I will take an almost impossible task today. Two legends with two so characteristic sounds, that has been analyzed over and over, until the deepest little details. The amps, the instruments, the whole pedal chain has been reconstructed. But from my point of view, there might be some details that have been missed. One of the most important is, how actually the instrument reacted under the players hands, with the rest of the equipment.
Let's see what we know about these two gentlemen, what we can hear in their music, and see is we can replicate a fraction of their sound with the Sensei preamp. Yes, Including those little secrets, which in the end are so indispensable for the whole sound character.
- Both players mostly played strats with single coils. Set the Internal DIP switch 2 and 3 ON.
- Best known for his fuzz sound into big British amps. To get us closer to the ripping full on tube amps, Mosfet clipping
- In those times the big full-stack cabinets had the duty of amplifying the whole show for the public, many times without any PA. Full Boost
- The first secret. Jimi experimented a lot with strange picking techniques, even playing with his teeth, and often let the guitar feedback with the amp, as part of his playing technique. He had a strange habit, to actually use lighter than what it's considered normal gauge strings for the lower strings that were also tuned a half step down. This gives a somewhat flubby spank sound when the low tension strings are projected back hitting the frets, almost like the pull slap technique of bass players. Harmony
turned to (+) side
to help with this reaction of the instrument.
- Now the second one of the secrets. The vintage low output pickups he used, interacted with the low impedance input fuzz boxes, in a way of what it is called today as "cleanup". This is possible with the Sensei. Turning back a little the Volume from the guitar, can give back exactly the sound of the amp without the pedal. Pinch it a little up and there is the sparkle for the rhythm sound. Turn it back to full and you have again the ripping gain for the solo. His playing style is practically based on this dynamic you can have under your fingers. Zen
is turned to minimum (-) side
- To simulate the full on fuzz sound, the Treble
switch is in Boost
- Due to the two preset gain options of the Sensei, you can simulate the amp sound and the amp plus fuzz sound. Set one of the Gain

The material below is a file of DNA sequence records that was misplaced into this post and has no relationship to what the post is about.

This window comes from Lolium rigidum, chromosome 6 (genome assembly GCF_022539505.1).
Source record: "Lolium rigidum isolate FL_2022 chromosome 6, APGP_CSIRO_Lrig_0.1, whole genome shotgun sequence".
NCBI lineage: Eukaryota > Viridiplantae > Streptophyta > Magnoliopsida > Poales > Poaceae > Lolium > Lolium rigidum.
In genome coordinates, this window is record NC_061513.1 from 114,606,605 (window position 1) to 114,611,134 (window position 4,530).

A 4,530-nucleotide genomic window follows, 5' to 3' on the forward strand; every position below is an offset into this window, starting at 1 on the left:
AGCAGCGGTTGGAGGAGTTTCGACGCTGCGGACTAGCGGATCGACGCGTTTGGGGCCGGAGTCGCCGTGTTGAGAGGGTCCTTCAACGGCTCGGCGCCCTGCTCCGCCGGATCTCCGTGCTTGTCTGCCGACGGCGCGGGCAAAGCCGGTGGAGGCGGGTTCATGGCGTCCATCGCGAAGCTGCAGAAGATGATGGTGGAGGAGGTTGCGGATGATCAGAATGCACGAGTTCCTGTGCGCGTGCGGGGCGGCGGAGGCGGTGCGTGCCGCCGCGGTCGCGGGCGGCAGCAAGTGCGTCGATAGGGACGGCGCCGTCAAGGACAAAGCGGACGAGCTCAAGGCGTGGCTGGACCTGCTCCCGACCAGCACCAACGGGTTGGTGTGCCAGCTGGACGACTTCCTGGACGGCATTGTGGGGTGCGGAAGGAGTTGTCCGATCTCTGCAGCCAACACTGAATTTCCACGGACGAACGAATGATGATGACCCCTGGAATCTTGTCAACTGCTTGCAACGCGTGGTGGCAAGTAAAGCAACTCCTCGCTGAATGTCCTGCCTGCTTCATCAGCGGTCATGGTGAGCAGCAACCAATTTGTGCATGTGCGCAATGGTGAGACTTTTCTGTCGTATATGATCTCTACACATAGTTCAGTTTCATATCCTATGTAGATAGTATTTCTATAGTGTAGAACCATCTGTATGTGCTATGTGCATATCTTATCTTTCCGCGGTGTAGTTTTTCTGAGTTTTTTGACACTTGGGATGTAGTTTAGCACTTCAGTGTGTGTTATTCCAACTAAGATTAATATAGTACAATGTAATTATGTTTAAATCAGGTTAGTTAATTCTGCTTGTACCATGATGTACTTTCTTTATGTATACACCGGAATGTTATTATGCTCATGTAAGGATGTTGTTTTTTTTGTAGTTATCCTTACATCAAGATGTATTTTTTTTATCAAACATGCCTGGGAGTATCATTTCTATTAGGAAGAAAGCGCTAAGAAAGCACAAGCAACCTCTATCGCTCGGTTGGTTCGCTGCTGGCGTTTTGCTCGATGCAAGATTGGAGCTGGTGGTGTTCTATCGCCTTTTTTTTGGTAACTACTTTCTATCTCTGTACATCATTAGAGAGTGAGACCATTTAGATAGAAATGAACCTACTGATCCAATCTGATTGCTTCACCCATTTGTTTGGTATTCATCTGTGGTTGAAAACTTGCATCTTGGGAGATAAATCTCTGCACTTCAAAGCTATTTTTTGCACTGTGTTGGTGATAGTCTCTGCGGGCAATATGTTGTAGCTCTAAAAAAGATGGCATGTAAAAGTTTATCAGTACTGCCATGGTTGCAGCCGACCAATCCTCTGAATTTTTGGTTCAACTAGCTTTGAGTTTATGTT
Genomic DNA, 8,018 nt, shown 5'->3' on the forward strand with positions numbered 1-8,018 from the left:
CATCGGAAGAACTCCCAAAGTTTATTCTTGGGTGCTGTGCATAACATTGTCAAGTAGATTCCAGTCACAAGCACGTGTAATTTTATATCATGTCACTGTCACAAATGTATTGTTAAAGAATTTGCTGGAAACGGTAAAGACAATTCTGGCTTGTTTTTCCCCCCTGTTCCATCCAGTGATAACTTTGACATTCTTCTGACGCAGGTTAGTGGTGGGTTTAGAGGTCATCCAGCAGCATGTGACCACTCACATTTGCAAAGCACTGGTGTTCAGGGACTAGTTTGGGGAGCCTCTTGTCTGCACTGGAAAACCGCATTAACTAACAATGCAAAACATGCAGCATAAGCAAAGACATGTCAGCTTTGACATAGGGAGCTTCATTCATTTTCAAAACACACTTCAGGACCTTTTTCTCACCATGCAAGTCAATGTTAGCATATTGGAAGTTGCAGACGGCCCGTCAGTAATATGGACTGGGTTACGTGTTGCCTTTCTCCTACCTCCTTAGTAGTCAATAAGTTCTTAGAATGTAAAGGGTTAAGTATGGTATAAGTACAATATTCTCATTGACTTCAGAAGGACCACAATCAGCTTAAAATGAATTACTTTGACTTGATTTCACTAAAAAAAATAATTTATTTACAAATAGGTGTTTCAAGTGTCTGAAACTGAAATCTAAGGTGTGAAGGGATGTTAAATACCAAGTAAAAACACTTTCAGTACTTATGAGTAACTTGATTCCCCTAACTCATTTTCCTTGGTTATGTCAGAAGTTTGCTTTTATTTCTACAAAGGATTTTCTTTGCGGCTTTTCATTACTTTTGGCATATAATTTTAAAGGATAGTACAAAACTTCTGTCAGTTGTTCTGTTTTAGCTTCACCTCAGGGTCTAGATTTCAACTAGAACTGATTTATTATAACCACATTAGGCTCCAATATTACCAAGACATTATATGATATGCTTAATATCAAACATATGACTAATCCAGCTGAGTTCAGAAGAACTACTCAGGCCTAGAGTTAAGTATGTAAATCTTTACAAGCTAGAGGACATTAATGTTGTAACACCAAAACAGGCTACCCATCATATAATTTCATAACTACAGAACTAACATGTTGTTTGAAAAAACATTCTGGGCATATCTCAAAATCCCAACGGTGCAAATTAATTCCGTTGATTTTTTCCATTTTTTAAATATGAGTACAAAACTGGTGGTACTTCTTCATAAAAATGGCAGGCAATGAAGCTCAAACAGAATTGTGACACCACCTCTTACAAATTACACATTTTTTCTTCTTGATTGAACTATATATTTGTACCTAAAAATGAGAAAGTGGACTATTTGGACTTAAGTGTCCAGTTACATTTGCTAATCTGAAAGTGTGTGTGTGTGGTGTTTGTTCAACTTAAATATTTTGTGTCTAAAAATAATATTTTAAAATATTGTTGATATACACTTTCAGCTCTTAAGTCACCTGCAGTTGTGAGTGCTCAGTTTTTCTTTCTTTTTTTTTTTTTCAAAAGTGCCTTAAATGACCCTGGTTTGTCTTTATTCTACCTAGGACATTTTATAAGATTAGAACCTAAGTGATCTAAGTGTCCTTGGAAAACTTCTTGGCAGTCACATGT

low, and the other full on.
- Best known for his powerful clean sound, hence 0 Clipping
- Mr Vaughan used very thick gauge strings. To simulate this resonance of the strings, the Harmony
is turned a bit on the (-) side
- During his career known from the media and records, he mostly used bright amps, this is why the Bright Channel
- There is an ongoing vast debate of the origins of his instruments, but one thing is clear. He used vintage low output pickups, this is the reason why the Zen
is turned slightly to (-) side
- And now the first secret. Legend says, that he had his amplifiers modified to have the input cap replaced as to cut more bass than normally, so he can turn up the amp very loud without the sound becoming flabby. This is probably the culprit, that he was having full on amps but the sound was still dynamic and clean. For this Bass
is selected. I prefer to leave the Treble
switch on Normal
, but you have two more options to balance out your sound with your amp.
- Second secret ingredient. The TS type overdrive pedal he used, was mainly set as a clean-boost, not as an actual overdrive, just to give a volume jump during his solos. Well, you have two Gain
options on the Sensei. Check out how I set it for myself, in my little escapades when I think I can actually try to play one of his licks.
I hope now after these four examples, I could give you some information to see through better the whole picture of what these many controls can do, on such a little box. I believe you can see the pattern now and you can tweak the box for your own guitar sound.
The next articles I will try to do the same for the bass players. I wish you a wonderful day and remember to have fun playing your instrument.